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December 14, 2014 By Apulus

FlexCV

FlexCV - Computer Vision for Everyone Until now computer vision has only been accessible to software engineers. FlexCV changes this!...

August 29, 2011 by

Mission completed, e-waste lobby evolves

An electronics industry e-waste lobby that campaigned for national e-waste recycling and product stewardship legislation is now set to transition itself into an operational entity to recycle televisions and computers.

August 10, 2010 by

SPDX format is key to success or failure of Linux Foundation's Open Compliance Program

Add the Linux Foundation to the numerous list of organizations and companies founded to protect Linux users and developers from legal risk.At the opening of the annual LinuxCon 2010 here today in Boston, the San Francisco-based foundation, which sponsors the work of Linux creator Linus Tovalds, announced a new open compliance program with the support of heavy hitters including Google, Adobe, Cisco, Novell, AMD, ARM, HP, IBM, Intel, Sony, Nokia and Motorola.

September 25, 2013 By FireCuva

FireCuva KeyFinder

FireCuva Windows Password Reset Software is everything you need to recover Windows password with secure and efficiency. Windows Password...

April 17, 2009 by

PlayStation - The Perils of Secrecy: is it Game Over?

Microsoft's XBox 360's core technology was essentially funded and developed by Sony without them knowing, as detailed in the excellent book 'The Race for a New Games Machine' by David Shippy and Mickie Phipps.Sony partnered with Toshiba and IBM in 2001 to begin creation of the 'Cell' processor - a powerful, state of the art chip that would redefine PC scale power.

September 21, 2007 by

Gaming technology helps finding oil

With the help of an IBM supercomputer, University of Houston (UH) seismic researchers are using video game technology to help them more effectively target oil reserves. IBM has installed a Cell Broadband Engine (Cell/B.E.) system 'that represents a new generation of powerful supercomputers with substantial parallelism built in at the core level.' The Cell chip, which was developed by IBM, Sony and Toshiba, was originally designed for products such as the Sony PlayStation3. But it also can deliver supercomputing performance for data-intensive processing like seismic exploration. And according to UH, the Cell chip could soon have 34 core units instead of 9 today. But this not confirmed by other sources, so let's wait to see if there is some truth behind this rumor.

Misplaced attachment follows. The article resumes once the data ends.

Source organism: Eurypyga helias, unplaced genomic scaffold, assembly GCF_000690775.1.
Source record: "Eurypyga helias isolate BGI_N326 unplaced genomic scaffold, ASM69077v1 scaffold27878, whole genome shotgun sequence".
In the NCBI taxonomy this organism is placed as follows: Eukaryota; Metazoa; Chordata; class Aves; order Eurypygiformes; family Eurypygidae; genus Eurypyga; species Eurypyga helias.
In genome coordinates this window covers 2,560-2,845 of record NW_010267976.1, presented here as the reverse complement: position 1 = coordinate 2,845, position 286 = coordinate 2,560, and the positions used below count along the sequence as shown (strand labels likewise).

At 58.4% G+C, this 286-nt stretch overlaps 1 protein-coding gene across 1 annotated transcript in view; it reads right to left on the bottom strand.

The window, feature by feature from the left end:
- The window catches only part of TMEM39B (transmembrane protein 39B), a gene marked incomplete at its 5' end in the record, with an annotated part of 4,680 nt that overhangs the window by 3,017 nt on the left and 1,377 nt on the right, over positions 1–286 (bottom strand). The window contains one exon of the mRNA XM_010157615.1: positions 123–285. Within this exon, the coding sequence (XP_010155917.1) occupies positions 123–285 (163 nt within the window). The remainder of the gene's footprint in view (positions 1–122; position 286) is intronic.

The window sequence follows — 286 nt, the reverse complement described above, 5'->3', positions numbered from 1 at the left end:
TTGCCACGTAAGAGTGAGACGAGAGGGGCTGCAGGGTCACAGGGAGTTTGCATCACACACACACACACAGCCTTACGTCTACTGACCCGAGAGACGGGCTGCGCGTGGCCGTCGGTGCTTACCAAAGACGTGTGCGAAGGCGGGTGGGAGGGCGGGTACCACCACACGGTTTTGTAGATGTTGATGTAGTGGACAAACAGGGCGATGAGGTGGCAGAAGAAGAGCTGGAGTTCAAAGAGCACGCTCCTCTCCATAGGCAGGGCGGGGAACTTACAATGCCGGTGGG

April 23, 2004 by

Processor battle: 10 high-end notebooks tested

 High-end notebooks  Notebook reviews: Acer Travelmate 800 Acer Ferrari 3000LMi AOpen B165 Dell Latitude D505 IBM ThinkPad G40 Pioneer Powerbook AMD 8355 QDI Alacritas 520-K8 Sony Vaio PCG-GRT40  Toshiba Tecra M2 TPG Widescreen Notebook  Specifications How we tested Look out for...

October 17, 2003 by

Don't carry that weight: 7 ultralight notebooks tested

 Ultralight notebooks  Notebook reviews: AOpen Openbook 1555 Apple PowerBook G4 Dell Latitude D400 Fujitsu Lifebook 6120 IBM ThinkPad X31 Sony Vaio PCG-TR1 Toshiba Portégé R100 Specifications How we tested Sample scenarios Editor's choice Final words About RMIT If you're out on the road a lot, you want a notebook that won't give you a sore shoulder at the end of the day, but you may not want to give up all the features of a full-sized notebook.

October 9, 2003

PlayStation 3 chip to arrive in 2005

Sony said it is readying a test production line for the Cell processor, which is ultimately planned to power everything from the PlayStation 3 to IBM servers.

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